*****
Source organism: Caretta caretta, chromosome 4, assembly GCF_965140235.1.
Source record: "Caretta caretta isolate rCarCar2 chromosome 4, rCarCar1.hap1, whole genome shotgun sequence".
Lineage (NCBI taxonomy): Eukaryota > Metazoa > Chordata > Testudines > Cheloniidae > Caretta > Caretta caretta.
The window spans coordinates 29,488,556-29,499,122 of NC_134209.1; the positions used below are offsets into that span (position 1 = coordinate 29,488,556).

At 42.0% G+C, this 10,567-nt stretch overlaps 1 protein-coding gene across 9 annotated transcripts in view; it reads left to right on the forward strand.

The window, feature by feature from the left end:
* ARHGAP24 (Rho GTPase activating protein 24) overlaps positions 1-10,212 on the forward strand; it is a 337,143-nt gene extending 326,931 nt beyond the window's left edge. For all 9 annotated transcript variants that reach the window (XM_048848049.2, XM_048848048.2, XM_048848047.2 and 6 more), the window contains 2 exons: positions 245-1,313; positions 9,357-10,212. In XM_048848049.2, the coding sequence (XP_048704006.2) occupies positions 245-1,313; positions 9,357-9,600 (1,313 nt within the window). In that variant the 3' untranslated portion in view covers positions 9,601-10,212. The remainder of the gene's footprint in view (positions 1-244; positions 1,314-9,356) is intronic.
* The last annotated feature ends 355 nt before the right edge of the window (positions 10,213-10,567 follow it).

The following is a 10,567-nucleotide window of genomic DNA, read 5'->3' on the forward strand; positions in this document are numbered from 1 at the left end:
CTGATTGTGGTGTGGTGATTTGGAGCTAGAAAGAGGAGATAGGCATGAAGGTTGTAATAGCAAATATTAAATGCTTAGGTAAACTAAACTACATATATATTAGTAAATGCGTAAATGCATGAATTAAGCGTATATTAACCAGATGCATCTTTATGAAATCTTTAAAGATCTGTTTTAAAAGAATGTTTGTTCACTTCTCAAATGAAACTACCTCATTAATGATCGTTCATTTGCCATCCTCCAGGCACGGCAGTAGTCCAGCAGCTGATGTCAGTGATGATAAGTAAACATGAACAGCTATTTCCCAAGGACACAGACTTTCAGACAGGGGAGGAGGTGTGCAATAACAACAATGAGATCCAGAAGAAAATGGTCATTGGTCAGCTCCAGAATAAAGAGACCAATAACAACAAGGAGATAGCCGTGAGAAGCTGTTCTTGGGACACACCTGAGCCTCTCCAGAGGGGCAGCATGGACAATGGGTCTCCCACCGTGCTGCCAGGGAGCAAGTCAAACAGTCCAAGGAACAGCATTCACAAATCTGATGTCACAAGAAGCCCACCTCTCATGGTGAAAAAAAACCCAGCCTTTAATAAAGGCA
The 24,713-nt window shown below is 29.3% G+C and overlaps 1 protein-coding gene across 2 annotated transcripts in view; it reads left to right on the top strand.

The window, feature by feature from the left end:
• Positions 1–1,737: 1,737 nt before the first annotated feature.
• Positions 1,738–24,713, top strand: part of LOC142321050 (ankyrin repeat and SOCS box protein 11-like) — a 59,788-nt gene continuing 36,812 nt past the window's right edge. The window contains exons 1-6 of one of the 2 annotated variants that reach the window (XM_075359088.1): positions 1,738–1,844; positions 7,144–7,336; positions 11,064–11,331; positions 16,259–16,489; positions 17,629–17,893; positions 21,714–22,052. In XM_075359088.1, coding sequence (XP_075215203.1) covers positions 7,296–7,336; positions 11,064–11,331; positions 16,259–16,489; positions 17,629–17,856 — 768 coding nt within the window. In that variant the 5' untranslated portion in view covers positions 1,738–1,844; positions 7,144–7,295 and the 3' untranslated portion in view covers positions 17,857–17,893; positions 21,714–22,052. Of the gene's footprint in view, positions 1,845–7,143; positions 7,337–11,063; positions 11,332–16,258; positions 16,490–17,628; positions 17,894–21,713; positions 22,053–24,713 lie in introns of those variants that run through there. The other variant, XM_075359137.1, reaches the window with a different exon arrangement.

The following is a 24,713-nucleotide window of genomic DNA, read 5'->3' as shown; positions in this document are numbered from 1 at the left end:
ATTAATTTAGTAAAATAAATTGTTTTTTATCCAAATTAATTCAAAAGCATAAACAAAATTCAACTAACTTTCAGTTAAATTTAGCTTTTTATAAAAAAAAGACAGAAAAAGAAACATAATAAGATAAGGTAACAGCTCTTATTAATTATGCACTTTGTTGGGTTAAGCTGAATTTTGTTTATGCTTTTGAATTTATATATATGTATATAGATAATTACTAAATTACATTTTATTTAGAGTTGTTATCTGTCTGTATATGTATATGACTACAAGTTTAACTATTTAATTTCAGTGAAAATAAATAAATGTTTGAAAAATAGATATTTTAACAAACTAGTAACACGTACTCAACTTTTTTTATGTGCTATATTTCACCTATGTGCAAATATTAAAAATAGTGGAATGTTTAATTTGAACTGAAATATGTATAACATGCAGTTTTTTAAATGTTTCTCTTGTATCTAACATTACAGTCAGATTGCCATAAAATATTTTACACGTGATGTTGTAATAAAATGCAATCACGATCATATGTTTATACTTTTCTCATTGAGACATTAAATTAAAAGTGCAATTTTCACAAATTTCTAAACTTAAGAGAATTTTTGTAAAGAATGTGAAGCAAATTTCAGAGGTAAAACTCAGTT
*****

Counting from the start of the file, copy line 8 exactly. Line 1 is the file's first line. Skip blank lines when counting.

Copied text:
* The last annotated feature ends 355 nt before the right edge of the window (positions 10,213-10,567 follow it).